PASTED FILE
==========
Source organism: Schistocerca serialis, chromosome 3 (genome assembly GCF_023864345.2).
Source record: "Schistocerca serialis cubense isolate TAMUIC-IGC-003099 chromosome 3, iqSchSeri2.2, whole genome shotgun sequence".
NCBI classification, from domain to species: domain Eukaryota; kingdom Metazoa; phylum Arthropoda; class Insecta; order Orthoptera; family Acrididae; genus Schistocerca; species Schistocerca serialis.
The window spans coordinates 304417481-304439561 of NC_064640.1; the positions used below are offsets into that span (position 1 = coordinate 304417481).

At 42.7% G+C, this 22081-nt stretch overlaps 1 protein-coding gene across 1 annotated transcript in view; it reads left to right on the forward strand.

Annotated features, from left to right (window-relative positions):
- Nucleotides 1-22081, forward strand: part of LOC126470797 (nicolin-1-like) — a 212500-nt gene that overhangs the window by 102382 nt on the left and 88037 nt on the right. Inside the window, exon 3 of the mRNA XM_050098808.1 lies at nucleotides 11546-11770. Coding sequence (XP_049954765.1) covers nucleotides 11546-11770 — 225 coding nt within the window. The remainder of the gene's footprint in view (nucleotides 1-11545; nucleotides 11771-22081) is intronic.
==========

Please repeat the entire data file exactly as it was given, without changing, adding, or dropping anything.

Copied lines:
Source organism: Schistocerca serialis, chromosome 3 (genome assembly GCF_023864345.2).
Source record: "Schistocerca serialis cubense isolate TAMUIC-IGC-003099 chromosome 3, iqSchSeri2.2, whole genome shotgun sequence".
NCBI classification, from domain to species: domain Eukaryota; kingdom Metazoa; phylum Arthropoda; class Insecta; order Orthoptera; family Acrididae; genus Schistocerca; species Schistocerca serialis.
The window spans coordinates 304417481-304439561 of NC_064640.1; the positions used below are offsets into that span (position 1 = coordinate 304417481).

At 42.7% G+C, this 22081-nt stretch overlaps 1 protein-coding gene across 1 annotated transcript in view; it reads left to right on the forward strand.

Annotated features, from left to right (window-relative positions):
- Nucleotides 1-22081, forward strand: part of LOC126470797 (nicolin-1-like) — a 212500-nt gene that overhangs the window by 102382 nt on the left and 88037 nt on the right. Inside the window, exon 3 of the mRNA XM_050098808.1 lies at nucleotides 11546-11770. Coding sequence (XP_049954765.1) covers nucleotides 11546-11770 — 225 coding nt within the window. The remainder of the gene's footprint in view (nucleotides 1-11545; nucleotides 11771-22081) is intronic.